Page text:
Since dirt restricts heat absorption, dirty evaporator coils can cause refrigerant temperatures to drop too low, leading to condensation and ice. Ice on your unit can dramatically reduce AC efficiency, but when left unattended, it can lead to overheating and complete breakdown of the unit.
Because your system has to work harder to cool your home to the set temperature, dirty condenser coils are responsible for increased wear and tear and early system failure when left uncorrected.
Additionally, because your evaporator coils naturally drip off excess water, dirt on the coil can cause clogs in your condensate drain line.

Reasons AC Coils Get Dirty
Try as we might, we can’t completely prevent our AC’s exposure to dirt, dust, and debris. The outside unit is particularly susceptible to being coated in gunk due to its constant exposure to the elements, foliage, grass clippings, and so on.

How To Prevent Dirty AC Coils
You can clean the coils yourself if you have some training, know-how, and the right cleaning equipment. However, without these things, it’s easy to miss hard-to-reach places, cause damage to your equipment, and even injure yourself. Additionally, the process is extremely time-consuming if you’re not well-versed in HVAC maintenance.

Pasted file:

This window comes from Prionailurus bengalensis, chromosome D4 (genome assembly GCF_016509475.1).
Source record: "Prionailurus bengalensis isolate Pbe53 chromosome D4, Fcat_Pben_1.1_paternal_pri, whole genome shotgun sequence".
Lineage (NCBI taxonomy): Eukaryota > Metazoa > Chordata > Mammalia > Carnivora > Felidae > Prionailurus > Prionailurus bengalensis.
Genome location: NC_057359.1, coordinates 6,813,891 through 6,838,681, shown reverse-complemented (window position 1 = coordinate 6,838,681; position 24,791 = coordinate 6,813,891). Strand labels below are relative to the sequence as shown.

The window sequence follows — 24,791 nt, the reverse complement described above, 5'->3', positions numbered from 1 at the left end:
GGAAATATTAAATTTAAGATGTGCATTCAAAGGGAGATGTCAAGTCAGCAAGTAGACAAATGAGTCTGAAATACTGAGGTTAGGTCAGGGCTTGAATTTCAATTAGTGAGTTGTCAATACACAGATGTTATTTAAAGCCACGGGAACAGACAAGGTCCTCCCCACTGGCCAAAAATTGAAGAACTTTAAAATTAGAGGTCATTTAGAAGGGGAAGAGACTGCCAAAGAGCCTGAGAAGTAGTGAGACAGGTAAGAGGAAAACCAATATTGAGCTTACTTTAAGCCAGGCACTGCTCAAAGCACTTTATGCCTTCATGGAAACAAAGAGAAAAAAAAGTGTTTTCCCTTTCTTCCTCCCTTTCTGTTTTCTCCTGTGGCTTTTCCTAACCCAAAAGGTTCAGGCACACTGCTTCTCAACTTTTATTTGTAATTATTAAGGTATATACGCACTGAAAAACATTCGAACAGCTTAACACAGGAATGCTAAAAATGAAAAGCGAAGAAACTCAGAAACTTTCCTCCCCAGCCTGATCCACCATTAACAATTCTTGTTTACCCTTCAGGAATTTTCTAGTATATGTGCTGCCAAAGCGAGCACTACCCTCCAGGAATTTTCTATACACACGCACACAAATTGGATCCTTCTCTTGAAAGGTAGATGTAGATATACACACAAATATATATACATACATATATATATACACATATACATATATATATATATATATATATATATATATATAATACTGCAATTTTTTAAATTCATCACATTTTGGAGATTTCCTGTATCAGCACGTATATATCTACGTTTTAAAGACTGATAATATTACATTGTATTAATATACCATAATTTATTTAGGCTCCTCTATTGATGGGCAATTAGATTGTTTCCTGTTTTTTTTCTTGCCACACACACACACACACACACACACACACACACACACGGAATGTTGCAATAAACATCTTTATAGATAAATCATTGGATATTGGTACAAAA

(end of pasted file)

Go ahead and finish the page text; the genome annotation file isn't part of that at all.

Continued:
The easiest and most effective way to keep your evaporator coils clean is by changing your filter on a regular basis, and scheduling professional maintenance twice a year.

5. Clogged Drain Lines

Since the natural process of removing heat from your home via the evaporator coil creates condensation, your AC needs a condensate line to flush all that water out. When your condensate line becomes clogged, the accumulation will have nowhere to run off to.

Symptoms & Warning Signs of Clogged AC Drain Lines
When your AC line gets clogged, water will begin to back up into your house. Your AC’s drip pan is designed to catch water leaks, and it may have an emergency shut-off switch triggered by accumulating water.

Reasons AC Lines Clog
Dust and dirt that builds up on your evaporator coil can easily be carried off with condensate and end up lodged in your drain, eventually clogging your line.

How To Prevent Clogged Condensate Lines
A high-quality filter and regular maintenance to keep your coils clean will go a long way to prevent lines from clogging.